Information Technology

Here you can find a summary of innovations in the fields of information and data processing and up-to-date developments on IT equipment and hardware.

This area covers topics such as IT services, IT architectures, IT management and telecommunications.

World Wide Web Consortium Issues XML Signature as a W3C Recommendation

Joint work with IETF produces XML-based solution for digital signatures, foundation for Secure Web services

The World Wide Web Consortium (W3C) has issued XML-Signature Syntax and Processing (XML Signature) as a W3C Recommendation, representing cross-industry agreement on an XML-based language for digital signatures. A W3C Recommendation indicates that a specification is stable, contributes to Web interoperability, and has been reviewed by the W3C Membership, who favor its widespread

Facial models allow "band-efficient" video communication

Is it possible to combine a three-dimensional wire model of a face with real pictures of the same face? And is it possible to get the computer that is forming the new image to follow the face even when the person in question makes sudden movements or partially covers her face with her hand? These are a couple of the research questions for the Image Coding Group at the Department of Electrical Engineering at Linköping University in Sweden. The aim is to find a new technology for information-efficient

"Electronic Tongue" tastes fluids.

Several years ago an “electronic nose” was developed at Linköping University in Sweden. It was based on a number of different gas sensors and programmed to differentiate between various substances in air. This nose is now being joined by a corresponding sensor for fluids, the “electronic tongue.” The principle behind the “electronic tongue” is that a number of electrodes are submerged in the fluid. When a current is turned on across the electrodes the response varies depending on the liquid’s content

Striped nanowires shrink electronics

Wires one-millionth of a millimetre wide change composition along their length.

Wires one-millionth of a millimetre wide that change chemical composition along their length, just as fruit pastilles change flavour along a packet, have been grown in the United States. These multi-flavoured nanowires can act as miniature bar-codes, diodes and light sources.

Conventional microelectronics components are etched into flat layers of semiconducting material. Charles Lieber and collea

Fingerprinting euro coins

Many Europeans are now learning to deal with a new currency. But also cash dispensers and cigarette machines must distinguish clearly between euros, the old currencies and counterfeit money. A miniature computer now checks the coins by means of digital image processing.

For users of the new European currency, having adequate safeguards against forgery is a matter of great importance. The paper money incorporates features such as holograms, watermarks, a security thread, and embossed text to

Derrida`s deconstruction to help safety industry

A technique used by academics to analyse poetry may soon help industry to find out whether computer safety systems really ARE safe. In a novel example of interdisciplinary academic work, English literature meets computing science in an project to design a decision-making framework for the safety industry.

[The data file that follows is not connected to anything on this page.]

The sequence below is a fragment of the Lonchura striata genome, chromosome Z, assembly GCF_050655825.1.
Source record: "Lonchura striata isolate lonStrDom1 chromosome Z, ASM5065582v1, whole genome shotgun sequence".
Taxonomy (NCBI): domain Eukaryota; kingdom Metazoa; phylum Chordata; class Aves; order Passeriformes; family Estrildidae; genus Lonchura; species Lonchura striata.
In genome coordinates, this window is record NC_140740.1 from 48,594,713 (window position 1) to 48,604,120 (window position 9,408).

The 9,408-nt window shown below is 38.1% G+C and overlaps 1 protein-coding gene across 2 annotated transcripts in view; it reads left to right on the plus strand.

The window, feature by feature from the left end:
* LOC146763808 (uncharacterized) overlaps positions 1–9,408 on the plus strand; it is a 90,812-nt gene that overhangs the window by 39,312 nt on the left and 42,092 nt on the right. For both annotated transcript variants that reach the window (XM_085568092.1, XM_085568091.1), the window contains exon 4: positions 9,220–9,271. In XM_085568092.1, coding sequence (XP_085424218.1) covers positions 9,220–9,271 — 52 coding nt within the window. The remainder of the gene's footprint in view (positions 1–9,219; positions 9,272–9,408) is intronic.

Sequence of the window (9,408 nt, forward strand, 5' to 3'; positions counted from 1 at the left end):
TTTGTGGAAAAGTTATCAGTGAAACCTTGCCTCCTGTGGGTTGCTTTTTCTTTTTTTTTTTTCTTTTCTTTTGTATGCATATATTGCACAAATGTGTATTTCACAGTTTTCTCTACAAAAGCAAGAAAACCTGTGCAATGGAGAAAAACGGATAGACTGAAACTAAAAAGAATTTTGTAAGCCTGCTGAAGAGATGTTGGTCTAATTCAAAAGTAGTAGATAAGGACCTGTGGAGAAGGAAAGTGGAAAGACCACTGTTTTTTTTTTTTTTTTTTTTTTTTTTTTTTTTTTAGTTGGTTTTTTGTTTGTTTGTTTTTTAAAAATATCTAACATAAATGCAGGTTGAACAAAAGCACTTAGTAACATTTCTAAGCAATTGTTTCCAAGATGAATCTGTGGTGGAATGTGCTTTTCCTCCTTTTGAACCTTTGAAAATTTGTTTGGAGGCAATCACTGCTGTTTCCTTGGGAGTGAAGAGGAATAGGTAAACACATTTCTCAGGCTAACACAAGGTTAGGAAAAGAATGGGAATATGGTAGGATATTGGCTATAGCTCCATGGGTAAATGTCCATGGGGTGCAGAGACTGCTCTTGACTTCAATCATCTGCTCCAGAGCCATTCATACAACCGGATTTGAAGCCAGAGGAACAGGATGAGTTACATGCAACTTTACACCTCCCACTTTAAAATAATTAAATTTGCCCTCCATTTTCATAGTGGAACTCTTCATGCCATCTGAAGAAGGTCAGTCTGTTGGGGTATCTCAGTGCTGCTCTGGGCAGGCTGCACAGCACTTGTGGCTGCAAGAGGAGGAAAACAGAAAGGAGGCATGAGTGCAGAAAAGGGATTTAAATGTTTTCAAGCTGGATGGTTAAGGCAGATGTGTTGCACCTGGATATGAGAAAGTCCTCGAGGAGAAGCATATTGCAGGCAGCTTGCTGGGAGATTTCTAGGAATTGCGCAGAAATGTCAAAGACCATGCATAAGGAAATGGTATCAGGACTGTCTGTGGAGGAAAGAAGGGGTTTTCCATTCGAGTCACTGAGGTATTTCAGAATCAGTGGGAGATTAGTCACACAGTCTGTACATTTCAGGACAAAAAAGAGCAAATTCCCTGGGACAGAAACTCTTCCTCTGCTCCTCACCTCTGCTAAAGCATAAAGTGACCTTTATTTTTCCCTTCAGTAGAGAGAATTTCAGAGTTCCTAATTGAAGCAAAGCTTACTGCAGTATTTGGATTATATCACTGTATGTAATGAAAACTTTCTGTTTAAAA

Newcastle University researcher Jim Armstrong, who holds a first degree in English Literature and a PhD in Computing Science, is investigating how the technique ‘deconstruction’ – usually

Seven-figure Funding To Develop Future Of Computing

The University of Abertay Dundee has been named as a key member of an international project, to develop new ways of delivering computer applications via the internet.

The 2.8 million euros (£1.8 million) scheme will see academics and business people from across Europe work together to develop the technology, which is set to revolutionise the way in which computer applications are accessed, delivered and updated for users across the globe.

Abertay University, the only UK body invited

First PROBA pictures promise wealth of environmental data

ESA’s new micro-satellite PROBA has captured its first test images of the Earth’s surface using its small but powerful optical instrument, just two months after its launch from the Indian equator.

PROBA (Project for On Board Autonomy), the size of a small box and in orbit 600 km above the Earth’s surface, has provided scientists with its first detailed environmental images thanks to CHRIS – a Compact High Resolution Imaging Spectrometer – the main payload on the 100 kg European spacecraft.

Algorithm makes tongue tree

New computer programme could settle literary debates.

To date, unlike us, computers have struggled to differentiate a page of Jane Austen from one by Jackie Collins. Now researchers in Italy have developed a program that can spot enough subtle differences between two authors’ works to attribute authorship 1 .

The program can tell a text by Machiavelli from one by Pirandello, Dante or a host of other great Italian writers. It constructed a language tree of the

Motion Sickness – could Virtual Reality help?

Playing virtual reality computer games could provide the answer to combating motion sickness.

Scientists are looking at how feelings of nausea can be induced in people who are put into a virtual reality environment. By putting them back into that environment on a frequent basis the researchers are hoping to find out if they become accustomed to the conditions and overcome the symptoms of motion sickness.

The research is being carried out by scientists at Loughborough Univers

Page
1 355 356 357 358